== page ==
• ISDS did not become "widely known" through Philip Morris v. Uruguay. It's undue weight to throw that into the lede as the second sentence.
  • Adding "widely criticized" before TTIP and CETA is weasel words
  • This unsourced criticism does not belong in the lede: "ISDS has been criticized because the United States has never lost any of its ISDS cases, and that the system is biased to favor American companies and American trade over other Western countries, and Western countries over the rest of the world." Snooganssnoogans (talk) 16:59, 22 October 2016 (UTC)
  1. The first sentence is not readable to the general public, see WP:NOTJOURNAL
  2. The Philip Morris lawsuits are the most well-known cases of ISDS, and if you follow the literature they are oft-cited, and there are sources to back that up (including a number in the article).
  3. Not really, seeing as WP:RS claim they are widely criticized. It may be better to explain them as being "controversial", but this is not a case of WEASEL.
  4. That statement has several sources, which makes the argument void.
I realized it was currently missing sources, (must have forgot to press the insert button), but now there are a couple.
Distrait cognizance (talk) 17:08, 22 October 2016 (UTC)
I'm not disputing that Philip Morris v. Uruguay is a well-known case of ISDS. What I'm disputing is (i) that ISDS became "widely known" through the case; and (ii) that it belongs in the lede. Second, we don't add "widely criticized" to everything that has been criticized. We might as well add "widely supported" given that those agreements have majority support in surveys of the public. Either would be ridiculous. Again, that last point does not belong in the lede. If it can be supported with RS, it belongs in the main body. Snooganssnoogans (talk) 17:15, 22 October 2016 (UTC)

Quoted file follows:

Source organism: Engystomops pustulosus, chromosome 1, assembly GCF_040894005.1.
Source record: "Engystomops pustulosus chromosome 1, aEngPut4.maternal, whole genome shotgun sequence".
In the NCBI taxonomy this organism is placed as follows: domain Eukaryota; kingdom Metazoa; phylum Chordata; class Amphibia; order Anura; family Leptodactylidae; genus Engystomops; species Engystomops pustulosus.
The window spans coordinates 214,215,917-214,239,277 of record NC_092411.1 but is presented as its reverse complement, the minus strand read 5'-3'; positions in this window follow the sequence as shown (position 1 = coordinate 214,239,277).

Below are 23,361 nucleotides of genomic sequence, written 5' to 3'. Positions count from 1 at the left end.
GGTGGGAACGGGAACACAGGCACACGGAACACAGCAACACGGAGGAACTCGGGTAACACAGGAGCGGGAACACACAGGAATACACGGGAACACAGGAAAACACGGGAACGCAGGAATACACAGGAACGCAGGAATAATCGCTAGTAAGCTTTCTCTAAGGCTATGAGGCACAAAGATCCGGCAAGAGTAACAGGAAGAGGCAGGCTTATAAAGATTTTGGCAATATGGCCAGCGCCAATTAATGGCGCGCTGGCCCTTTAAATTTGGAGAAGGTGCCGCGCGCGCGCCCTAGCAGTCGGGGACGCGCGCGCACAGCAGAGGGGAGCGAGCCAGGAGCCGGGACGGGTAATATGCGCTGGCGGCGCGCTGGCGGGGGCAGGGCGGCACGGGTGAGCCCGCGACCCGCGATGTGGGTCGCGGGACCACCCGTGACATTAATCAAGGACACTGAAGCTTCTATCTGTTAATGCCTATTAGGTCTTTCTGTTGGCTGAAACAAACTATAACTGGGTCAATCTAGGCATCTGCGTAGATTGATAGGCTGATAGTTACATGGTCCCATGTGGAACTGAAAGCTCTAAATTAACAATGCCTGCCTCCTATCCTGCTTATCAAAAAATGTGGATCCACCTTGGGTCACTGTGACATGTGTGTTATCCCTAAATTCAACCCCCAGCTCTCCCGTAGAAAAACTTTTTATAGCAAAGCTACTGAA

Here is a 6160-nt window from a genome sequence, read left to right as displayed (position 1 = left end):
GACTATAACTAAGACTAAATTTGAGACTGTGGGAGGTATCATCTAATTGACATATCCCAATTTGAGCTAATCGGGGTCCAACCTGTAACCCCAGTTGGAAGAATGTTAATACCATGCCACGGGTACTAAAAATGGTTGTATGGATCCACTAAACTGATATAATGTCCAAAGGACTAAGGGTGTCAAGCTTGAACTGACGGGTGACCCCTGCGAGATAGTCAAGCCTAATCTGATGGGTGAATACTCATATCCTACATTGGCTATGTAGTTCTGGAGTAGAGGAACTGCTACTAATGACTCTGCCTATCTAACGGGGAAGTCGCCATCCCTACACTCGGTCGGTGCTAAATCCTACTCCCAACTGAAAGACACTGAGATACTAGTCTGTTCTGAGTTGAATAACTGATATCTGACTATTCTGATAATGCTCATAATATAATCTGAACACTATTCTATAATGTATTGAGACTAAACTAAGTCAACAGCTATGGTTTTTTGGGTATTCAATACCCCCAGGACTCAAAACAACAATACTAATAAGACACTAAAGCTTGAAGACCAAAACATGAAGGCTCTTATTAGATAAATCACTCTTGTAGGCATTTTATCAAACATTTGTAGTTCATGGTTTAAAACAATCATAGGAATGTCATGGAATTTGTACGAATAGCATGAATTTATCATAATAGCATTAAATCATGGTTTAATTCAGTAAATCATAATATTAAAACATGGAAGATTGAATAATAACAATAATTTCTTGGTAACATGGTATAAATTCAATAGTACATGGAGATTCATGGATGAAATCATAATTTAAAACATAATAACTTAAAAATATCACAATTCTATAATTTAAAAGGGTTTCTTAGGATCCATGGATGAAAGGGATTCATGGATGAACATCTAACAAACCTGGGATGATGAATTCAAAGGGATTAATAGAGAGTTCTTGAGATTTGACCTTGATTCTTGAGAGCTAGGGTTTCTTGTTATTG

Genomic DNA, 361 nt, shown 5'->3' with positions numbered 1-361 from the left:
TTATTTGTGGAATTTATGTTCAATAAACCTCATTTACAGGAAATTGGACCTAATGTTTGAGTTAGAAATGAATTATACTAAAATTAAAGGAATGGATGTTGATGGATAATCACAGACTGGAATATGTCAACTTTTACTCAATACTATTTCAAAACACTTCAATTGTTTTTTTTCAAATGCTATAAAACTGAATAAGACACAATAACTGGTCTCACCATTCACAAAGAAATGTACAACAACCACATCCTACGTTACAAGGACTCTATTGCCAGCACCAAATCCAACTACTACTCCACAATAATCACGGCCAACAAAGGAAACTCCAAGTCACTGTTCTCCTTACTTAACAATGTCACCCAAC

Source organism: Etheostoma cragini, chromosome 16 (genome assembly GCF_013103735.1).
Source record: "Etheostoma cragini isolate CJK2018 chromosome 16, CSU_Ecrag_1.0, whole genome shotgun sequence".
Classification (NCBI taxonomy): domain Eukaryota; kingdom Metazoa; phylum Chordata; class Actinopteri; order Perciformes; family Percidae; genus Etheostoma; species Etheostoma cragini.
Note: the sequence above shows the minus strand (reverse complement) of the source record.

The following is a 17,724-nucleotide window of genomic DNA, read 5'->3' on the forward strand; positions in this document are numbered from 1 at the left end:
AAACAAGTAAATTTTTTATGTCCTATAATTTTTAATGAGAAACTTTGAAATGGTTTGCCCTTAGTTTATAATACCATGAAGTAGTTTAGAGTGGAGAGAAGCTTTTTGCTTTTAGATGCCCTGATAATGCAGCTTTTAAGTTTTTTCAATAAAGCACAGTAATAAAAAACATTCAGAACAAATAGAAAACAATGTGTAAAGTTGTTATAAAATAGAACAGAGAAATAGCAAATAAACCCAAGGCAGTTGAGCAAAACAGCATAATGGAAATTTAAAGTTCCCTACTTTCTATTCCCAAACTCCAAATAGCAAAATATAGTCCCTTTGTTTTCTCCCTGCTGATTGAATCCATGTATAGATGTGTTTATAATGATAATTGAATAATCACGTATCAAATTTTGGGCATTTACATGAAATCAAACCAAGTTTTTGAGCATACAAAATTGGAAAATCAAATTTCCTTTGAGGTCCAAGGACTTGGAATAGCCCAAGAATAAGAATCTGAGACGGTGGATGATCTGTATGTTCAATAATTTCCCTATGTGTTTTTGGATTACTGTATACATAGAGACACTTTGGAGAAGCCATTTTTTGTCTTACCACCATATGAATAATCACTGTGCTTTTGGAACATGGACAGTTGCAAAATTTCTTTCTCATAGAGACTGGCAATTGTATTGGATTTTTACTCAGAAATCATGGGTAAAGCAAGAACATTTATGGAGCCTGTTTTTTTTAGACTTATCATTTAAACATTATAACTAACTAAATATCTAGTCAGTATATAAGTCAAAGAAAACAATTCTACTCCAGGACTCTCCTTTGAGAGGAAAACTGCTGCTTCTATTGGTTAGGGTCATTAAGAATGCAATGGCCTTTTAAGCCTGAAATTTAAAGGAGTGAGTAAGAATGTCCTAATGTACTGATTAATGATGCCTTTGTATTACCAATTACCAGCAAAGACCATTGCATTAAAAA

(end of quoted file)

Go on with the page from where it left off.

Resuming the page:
You just added two sources to support that last claim: one comes from a crackpot conspiracy website (GlobalResearch.ca) and the other comes from the "International Journal of Socialist Renewal". Were these the reliable sources that were meant to back up your claim? Snooganssnoogans (talk) 17:17, 22 October 2016 (UTC)
Those types of links would be more welcome at Wikispooks than here I suppose, but I do find it weird that the page didn't have a link to the article that links through the Guardian article you've inadvertently deleted Snoogs: [1]

References

  1. ^ Alfred-Maurice de Zayas (November 16, 2015). "How can Philip Morris sue Uruguay over its tobacco laws?". The Guardian. Retrieved October 22, 2016. 

SashiRolls (talk) 18:24, 22 October 2016 (UTC)

Rubbish sources and unsubstantiated claims do not belong in this article[edit]

This text is not substantiated by any source in the article:

No source says that ISDS became "widely known" through this case. It's ludicrous to say that it was.

The text below cites two rubbish sources ("The International Journal of Socialist Renewal" + "Centre for Research on Globalization") and one source which doesn't support the text[2]:

  • "ISDS has been criticized because the United States has never lost any of its ISDS cases, and that the system is biased to favor American companies and American trade over other Western countries, and Western countries over the rest of the world."

The "Centre for Research on Globalization" is a crackpot conspiracy site, see this[3]. "The International Journal of Socialist Renewal" looks like a crackpot blog with a website template from the 90s. Snooganssnoogans (talk) 15:58, 4 June 2017 (UTC)